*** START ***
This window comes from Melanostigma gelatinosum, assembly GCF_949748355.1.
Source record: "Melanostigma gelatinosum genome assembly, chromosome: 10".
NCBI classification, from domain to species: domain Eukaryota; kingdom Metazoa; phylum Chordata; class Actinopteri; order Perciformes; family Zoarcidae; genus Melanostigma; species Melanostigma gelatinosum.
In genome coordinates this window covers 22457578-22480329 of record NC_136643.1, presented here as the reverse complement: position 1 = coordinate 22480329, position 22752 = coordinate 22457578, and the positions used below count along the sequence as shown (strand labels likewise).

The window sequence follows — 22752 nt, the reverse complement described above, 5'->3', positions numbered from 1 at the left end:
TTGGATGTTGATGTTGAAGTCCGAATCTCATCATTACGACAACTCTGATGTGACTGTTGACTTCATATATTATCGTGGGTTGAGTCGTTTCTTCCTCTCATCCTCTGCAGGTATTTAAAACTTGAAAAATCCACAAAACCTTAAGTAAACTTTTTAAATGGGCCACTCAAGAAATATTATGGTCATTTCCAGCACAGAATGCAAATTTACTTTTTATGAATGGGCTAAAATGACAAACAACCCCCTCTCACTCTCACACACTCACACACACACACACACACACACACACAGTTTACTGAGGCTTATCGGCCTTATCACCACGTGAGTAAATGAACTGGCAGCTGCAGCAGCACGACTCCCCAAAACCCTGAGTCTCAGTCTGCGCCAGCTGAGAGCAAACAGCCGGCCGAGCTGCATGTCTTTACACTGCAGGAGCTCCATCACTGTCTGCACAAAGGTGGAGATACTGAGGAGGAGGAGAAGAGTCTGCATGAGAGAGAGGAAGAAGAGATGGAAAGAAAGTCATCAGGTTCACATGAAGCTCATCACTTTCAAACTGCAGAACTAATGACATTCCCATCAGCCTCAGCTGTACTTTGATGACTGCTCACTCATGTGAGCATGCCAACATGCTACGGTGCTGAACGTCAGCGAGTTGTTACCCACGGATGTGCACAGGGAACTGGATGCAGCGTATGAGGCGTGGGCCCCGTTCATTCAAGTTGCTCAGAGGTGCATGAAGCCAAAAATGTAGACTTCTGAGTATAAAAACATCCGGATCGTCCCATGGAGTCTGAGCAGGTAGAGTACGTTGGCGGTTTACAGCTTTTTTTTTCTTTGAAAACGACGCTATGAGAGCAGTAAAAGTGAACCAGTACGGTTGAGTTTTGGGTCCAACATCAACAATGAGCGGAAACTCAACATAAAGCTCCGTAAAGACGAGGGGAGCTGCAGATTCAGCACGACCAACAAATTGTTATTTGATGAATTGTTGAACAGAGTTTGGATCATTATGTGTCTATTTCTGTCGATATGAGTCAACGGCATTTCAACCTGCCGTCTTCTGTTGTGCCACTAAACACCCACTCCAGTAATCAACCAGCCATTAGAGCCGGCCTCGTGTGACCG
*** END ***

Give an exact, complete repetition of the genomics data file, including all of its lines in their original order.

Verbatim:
This window comes from Melanostigma gelatinosum, assembly GCF_949748355.1.
Source record: "Melanostigma gelatinosum genome assembly, chromosome: 10".
NCBI classification, from domain to species: domain Eukaryota; kingdom Metazoa; phylum Chordata; class Actinopteri; order Perciformes; family Zoarcidae; genus Melanostigma; species Melanostigma gelatinosum.
In genome coordinates this window covers 22457578-22480329 of record NC_136643.1, presented here as the reverse complement: position 1 = coordinate 22480329, position 22752 = coordinate 22457578, and the positions used below count along the sequence as shown (strand labels likewise).

The window sequence follows — 22752 nt, the reverse complement described above, 5'->3', positions numbered from 1 at the left end:
TTGGATGTTGATGTTGAAGTCCGAATCTCATCATTACGACAACTCTGATGTGACTGTTGACTTCATATATTATCGTGGGTTGAGTCGTTTCTTCCTCTCATCCTCTGCAGGTATTTAAAACTTGAAAAATCCACAAAACCTTAAGTAAACTTTTTAAATGGGCCACTCAAGAAATATTATGGTCATTTCCAGCACAGAATGCAAATTTACTTTTTATGAATGGGCTAAAATGACAAACAACCCCCTCTCACTCTCACACACTCACACACACACACACACACACACACACAGTTTACTGAGGCTTATCGGCCTTATCACCACGTGAGTAAATGAACTGGCAGCTGCAGCAGCACGACTCCCCAAAACCCTGAGTCTCAGTCTGCGCCAGCTGAGAGCAAACAGCCGGCCGAGCTGCATGTCTTTACACTGCAGGAGCTCCATCACTGTCTGCACAAAGGTGGAGATACTGAGGAGGAGGAGAAGAGTCTGCATGAGAGAGAGGAAGAAGAGATGGAAAGAAAGTCATCAGGTTCACATGAAGCTCATCACTTTCAAACTGCAGAACTAATGACATTCCCATCAGCCTCAGCTGTACTTTGATGACTGCTCACTCATGTGAGCATGCCAACATGCTACGGTGCTGAACGTCAGCGAGTTGTTACCCACGGATGTGCACAGGGAACTGGATGCAGCGTATGAGGCGTGGGCCCCGTTCATTCAAGTTGCTCAGAGGTGCATGAAGCCAAAAATGTAGACTTCTGAGTATAAAAACATCCGGATCGTCCCATGGAGTCTGAGCAGGTAGAGTACGTTGGCGGTTTACAGCTTTTTTTTTCTTTGAAAACGACGCTATGAGAGCAGTAAAAGTGAACCAGTACGGTTGAGTTTTGGGTCCAACATCAACAATGAGCGGAAACTCAACATAAAGCTCCGTAAAGACGAGGGGAGCTGCAGATTCAGCACGACCAACAAATTGTTATTTGATGAATTGTTGAACAGAGTTTGGATCATTATGTGTCTATTTCTGTCGATATGAGTCAACGGCATTTCAACCTGCCGTCTTCTGTTGTGCCACTAAACACCCACTCCAGTAATCAACCAGCCATTAGAGCCGGCCTCGTGTGACCG